Intellectual property (IP) refers to a range of different, legally enforceable rights that arise from the productive new ideas you create. It can be an invention, logo, design, brand, or the application of your idea.

On this page:



Trade Marks

Plant Breeder's Rights


Circuit Layouts

Trade secrets or confidential information




Patents give the owner the exclusive right, during the term of the patent, to exploit (e.g. sell, make, hire, use) the invention and to authorise another person to exploit it. Standard patents have a maximum term of 20 years, which can be extended for pharmaceuticals.

An invention must be novel, inventive and useful to qualify for patent protection and an application for a patent must satisfy a number of criteria under the legislation. Patents can provide protection for a wide range of the potential outcomes of a collaboration between a research organisation and a business, including new medical treatments or devices, mechanical devices, electronics, chemicals, instruments and biotechnological inventions.

More information on patents is available at:



A design registration protects the overall appearance of a product including the shape, configuration, pattern or ornamentation, which, when applied to the product, gives it a unique visual appearance. Design registration is often used for protecting the design of packaging or clothing, but can also be used for a wide variety of goods such as electronics, tools, cars and other vehicles, building materials, furnishings and sporting goods.

A registered design gives the owner exclusive commercial rights to use, sell or license it for up to ten years. In order to register a design, it must be ‘new’ and ‘distinctive’. This means that it must not be too similar to any design that has already been published anywhere in the world.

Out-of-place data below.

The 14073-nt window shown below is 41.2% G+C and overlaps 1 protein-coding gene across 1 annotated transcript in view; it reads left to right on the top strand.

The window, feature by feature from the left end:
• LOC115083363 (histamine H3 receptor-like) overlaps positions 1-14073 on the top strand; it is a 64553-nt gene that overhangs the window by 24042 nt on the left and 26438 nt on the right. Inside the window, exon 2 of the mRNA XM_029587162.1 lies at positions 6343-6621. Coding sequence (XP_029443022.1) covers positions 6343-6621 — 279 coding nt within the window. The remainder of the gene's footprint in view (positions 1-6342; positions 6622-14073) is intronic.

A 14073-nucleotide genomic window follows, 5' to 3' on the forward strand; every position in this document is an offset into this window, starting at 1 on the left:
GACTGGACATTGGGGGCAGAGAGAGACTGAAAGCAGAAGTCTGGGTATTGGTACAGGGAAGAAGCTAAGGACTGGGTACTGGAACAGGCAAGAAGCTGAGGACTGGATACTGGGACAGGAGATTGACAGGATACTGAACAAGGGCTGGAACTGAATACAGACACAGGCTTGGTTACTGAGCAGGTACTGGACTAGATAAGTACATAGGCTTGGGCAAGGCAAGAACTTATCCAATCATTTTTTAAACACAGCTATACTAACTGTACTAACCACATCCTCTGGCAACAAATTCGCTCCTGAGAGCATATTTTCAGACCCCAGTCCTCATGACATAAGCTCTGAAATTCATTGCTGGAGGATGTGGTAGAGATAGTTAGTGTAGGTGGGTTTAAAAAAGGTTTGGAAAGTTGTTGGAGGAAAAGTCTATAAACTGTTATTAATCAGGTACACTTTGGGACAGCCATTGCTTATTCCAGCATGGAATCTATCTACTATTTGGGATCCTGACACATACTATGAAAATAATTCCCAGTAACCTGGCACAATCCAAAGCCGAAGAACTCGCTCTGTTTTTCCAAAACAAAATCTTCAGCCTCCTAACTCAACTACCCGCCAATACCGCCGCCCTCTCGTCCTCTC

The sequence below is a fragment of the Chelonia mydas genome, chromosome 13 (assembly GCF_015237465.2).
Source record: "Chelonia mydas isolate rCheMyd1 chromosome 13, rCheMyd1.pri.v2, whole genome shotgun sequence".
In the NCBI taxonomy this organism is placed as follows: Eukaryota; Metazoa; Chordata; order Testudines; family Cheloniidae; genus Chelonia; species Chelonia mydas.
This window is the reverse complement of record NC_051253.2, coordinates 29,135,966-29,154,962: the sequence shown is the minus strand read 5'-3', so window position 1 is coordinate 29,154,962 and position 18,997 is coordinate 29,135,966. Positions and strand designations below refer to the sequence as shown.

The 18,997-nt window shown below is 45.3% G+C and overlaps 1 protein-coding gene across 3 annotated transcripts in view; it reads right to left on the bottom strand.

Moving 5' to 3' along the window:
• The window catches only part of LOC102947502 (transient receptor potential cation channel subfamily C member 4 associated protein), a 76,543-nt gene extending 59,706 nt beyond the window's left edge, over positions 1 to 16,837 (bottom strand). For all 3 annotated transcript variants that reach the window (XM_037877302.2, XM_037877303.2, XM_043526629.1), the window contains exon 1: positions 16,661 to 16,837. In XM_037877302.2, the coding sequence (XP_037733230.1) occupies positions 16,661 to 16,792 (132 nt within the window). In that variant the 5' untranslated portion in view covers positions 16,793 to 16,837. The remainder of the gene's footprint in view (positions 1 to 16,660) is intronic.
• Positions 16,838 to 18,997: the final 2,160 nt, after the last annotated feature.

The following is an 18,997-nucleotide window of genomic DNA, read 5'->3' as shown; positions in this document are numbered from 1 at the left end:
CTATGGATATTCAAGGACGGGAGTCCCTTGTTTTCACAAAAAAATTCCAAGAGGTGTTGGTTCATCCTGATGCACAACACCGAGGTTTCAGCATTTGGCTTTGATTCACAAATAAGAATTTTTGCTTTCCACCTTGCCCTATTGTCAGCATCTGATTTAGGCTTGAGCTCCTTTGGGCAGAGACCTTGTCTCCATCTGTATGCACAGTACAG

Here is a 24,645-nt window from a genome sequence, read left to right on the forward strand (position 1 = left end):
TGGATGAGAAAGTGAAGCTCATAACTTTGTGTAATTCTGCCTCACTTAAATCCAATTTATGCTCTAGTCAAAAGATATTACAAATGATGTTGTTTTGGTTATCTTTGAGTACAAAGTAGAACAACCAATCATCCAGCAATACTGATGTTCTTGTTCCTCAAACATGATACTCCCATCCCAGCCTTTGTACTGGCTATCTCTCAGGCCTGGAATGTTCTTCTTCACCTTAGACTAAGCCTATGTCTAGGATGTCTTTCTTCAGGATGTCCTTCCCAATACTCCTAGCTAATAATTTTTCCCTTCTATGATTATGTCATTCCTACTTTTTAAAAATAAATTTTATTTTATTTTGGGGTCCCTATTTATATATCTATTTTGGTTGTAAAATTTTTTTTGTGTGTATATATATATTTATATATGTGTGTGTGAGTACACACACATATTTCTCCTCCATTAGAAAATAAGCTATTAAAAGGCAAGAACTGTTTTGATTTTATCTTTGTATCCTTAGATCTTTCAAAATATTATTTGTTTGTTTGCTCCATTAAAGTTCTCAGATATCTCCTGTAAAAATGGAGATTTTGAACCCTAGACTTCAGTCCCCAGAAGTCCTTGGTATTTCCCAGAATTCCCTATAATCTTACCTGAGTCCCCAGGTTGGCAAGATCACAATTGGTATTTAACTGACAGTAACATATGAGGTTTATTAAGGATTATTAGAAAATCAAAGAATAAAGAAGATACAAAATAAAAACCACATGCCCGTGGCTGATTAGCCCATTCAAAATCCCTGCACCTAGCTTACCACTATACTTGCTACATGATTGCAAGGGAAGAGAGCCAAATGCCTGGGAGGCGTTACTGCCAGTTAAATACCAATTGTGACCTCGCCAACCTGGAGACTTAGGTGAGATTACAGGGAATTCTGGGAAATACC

Designs can be a useful form of protection for the results of a collaboration project if the appearance of a new product will differentiate it in the market and create a commercial advantage.

More information on designs is available at:


Trade Marks

A trade mark registration provides a way of identifying the trade source of goods and services and differentiating one business from another.

Under the Trade Marks Act 1995, a trade mark must be capable of distinguishing the goods or services of a trader from those of other traders. For example, it cannot be a common term in the particular field or a descriptive term, as other traders would also wish to use such words in relation to their own goods or services. It also must not be too similar to an earlier trade mark. Once registered, a trade mark can be renewed indefinitely and can become an increasingly valuable form of IP over time.

A trade mark registration may be relevant for a collaboration project that results in the commercialisation of a new or improved product or process and a brand is developed for the purposes of marketing the product or process. It may also be relevant if a new business results from the collaboration project.